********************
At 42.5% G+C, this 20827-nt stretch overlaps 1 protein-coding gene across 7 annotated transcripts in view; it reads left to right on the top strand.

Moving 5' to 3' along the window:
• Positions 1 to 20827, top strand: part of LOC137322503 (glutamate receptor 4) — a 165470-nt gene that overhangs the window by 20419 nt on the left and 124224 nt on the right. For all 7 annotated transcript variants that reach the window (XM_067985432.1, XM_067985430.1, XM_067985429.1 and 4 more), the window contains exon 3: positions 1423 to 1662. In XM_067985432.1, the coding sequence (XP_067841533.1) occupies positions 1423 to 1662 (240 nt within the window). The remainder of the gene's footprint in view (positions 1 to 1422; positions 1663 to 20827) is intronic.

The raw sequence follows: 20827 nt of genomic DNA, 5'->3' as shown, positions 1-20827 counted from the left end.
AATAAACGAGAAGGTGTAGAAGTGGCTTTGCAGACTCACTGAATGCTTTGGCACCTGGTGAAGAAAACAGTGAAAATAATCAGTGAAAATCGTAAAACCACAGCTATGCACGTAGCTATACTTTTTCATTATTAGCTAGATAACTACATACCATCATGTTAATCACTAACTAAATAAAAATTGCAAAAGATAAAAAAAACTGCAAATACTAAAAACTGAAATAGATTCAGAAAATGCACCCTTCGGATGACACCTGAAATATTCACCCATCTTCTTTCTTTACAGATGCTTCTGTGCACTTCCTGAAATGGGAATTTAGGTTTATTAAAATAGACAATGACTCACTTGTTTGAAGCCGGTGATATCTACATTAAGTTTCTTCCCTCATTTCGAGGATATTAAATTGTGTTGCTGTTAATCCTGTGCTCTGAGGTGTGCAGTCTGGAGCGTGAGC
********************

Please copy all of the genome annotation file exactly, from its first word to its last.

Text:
At 42.5% G+C, this 20827-nt stretch overlaps 1 protein-coding gene across 7 annotated transcripts in view; it reads left to right on the top strand.

Moving 5' to 3' along the window:
• Positions 1 to 20827, top strand: part of LOC137322503 (glutamate receptor 4) — a 165470-nt gene that overhangs the window by 20419 nt on the left and 124224 nt on the right. For all 7 annotated transcript variants that reach the window (XM_067985432.1, XM_067985430.1, XM_067985429.1 and 4 more), the window contains exon 3: positions 1423 to 1662. In XM_067985432.1, the coding sequence (XP_067841533.1) occupies positions 1423 to 1662 (240 nt within the window). The remainder of the gene's footprint in view (positions 1 to 1422; positions 1663 to 20827) is intronic.

The raw sequence follows: 20827 nt of genomic DNA, 5'->3' as shown, positions 1-20827 counted from the left end.
AATAAACGAGAAGGTGTAGAAGTGGCTTTGCAGACTCACTGAATGCTTTGGCACCTGGTGAAGAAAACAGTGAAAATAATCAGTGAAAATCGTAAAACCACAGCTATGCACGTAGCTATACTTTTTCATTATTAGCTAGATAACTACATACCATCATGTTAATCACTAACTAAATAAAAATTGCAAAAGATAAAAAAAACTGCAAATACTAAAAACTGAAATAGATTCAGAAAATGCACCCTTCGGATGACACCTGAAATATTCACCCATCTTCTTTCTTTACAGATGCTTCTGTGCACTTCCTGAAATGGGAATTTAGGTTTATTAAAATAGACAATGACTCACTTGTTTGAAGCCGGTGATATCTACATTAAGTTTCTTCCCTCATTTCGAGGATATTAAATTGTGTTGCTGTTAATCCTGTGCTCTGAGGTGTGCAGTCTGGAGCGTGAGC